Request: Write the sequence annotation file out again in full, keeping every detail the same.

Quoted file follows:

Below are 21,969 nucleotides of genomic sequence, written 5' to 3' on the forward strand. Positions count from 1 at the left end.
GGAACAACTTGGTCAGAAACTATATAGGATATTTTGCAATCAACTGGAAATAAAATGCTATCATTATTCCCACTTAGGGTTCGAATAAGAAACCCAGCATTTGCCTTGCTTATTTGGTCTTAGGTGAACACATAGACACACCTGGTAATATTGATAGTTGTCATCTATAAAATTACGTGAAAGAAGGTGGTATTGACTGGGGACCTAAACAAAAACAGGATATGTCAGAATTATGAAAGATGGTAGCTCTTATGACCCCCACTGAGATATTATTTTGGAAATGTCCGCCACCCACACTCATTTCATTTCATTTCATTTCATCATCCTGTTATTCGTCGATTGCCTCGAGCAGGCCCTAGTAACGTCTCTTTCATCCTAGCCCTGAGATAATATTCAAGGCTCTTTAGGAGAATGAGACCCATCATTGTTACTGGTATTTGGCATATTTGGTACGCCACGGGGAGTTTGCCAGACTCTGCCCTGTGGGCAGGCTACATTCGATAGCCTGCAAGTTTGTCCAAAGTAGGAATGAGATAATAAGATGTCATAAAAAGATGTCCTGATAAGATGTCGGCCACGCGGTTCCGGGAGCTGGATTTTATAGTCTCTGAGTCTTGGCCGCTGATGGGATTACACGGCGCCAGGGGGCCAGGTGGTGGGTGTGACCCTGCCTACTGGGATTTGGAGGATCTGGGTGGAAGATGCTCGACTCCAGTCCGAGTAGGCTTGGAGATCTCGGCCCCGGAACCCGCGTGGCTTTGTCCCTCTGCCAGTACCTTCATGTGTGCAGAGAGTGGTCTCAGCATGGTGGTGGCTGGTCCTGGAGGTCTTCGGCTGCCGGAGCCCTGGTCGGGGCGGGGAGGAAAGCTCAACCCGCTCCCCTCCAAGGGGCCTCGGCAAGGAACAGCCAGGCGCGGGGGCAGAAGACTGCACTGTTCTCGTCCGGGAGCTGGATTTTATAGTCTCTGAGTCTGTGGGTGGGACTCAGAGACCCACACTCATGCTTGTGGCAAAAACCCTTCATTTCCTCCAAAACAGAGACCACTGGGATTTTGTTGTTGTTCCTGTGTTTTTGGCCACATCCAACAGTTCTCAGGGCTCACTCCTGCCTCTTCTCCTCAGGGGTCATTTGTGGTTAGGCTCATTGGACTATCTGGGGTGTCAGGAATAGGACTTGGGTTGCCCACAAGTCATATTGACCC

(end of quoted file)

Below are 21,969 nucleotides of genomic sequence, written 5' to 3' on the forward strand. Positions count from 1 at the left end.
GGAACAACTTGGTCAGAAACTATATAGGATATTTTGCAATCAACTGGAAATAAAATGCTATCATTATTCCCACTTAGGGTTCGAATAAGAAACCCAGCATTTGCCTTGCTTATTTGGTCTTAGGTGAACACATAGACACACCTGGTAATATTGATAGTTGTCATCTATAAAATTACGTGAAAGAAGGTGGTATTGACTGGGGACCTAAACAAAAACAGGATATGTCAGAATTATGAAAGATGGTAGCTCTTATGACCCCCACTGAGATATTATTTTGGAAATGTCCGCCACCCACACTCATTTCATTTCATTTCATTTCATCATCCTGTTATTCGTCGATTGCCTCGAGCAGGCCCTAGTAACGTCTCTTTCATCCTAGCCCTGAGATAATATTCAAGGCTCTTTAGGAGAATGAGACCCATCATTGTTACTGGTATTTGGCATATTTGGTACGCCACGGGGAGTTTGCCAGACTCTGCCCTGTGGGCAGGCTACATTCGATAGCCTGCAAGTTTGTCCAAAGTAGGAATGAGATAATAAGATGTCATAAAAAGATGTCCTGATAAGATGTCGGCCACGCGGTTCCGGGAGCTGGATTTTATAGTCTCTGAGTCTTGGCCGCTGATGGGATTACACGGCGCCAGGGGGCCAGGTGGTGGGTGTGACCCTGCCTACTGGGATTTGGAGGATCTGGGTGGAAGATGCTCGACTCCAGTCCGAGTAGGCTTGGAGATCTCGGCCCCGGAACCCGCGTGGCTTTGTCCCTCTGCCAGTACCTTCATGTGTGCAGAGAGTGGTCTCAGCATGGTGGTGGCTGGTCCTGGAGGTCTTCGGCTGCCGGAGCCCTGGTCGGGGCGGGGAGGAAAGCTCAACCCGCTCCCCTCCAAGGGGCCTCGGCAAGGAACAGCCAGGCGCGGGGGCAGAAGACTGCACTGTTCTCGTCCGGGAGCTGGATTTTATAGTCTCTGAGTCTGTGGGTGGGACTCAGAGACCCACACTCATGCTTGTGGCAAAAACCCTTCATTTCCTCCAAAACAGAGACCACTGGGATTTTGTTGTTGTTCCTGTGTTTTTGGCCACATCCAACAGTTCTCAGGGCTCACTCCTGCCTCTTCTCCTCAGGGGTCATTTGTGGTTAGGCTCATTGGACTATCTGGGGTGTCAGGAATAGGACTTGGGTTGCCCACAAGTCATATTGACCC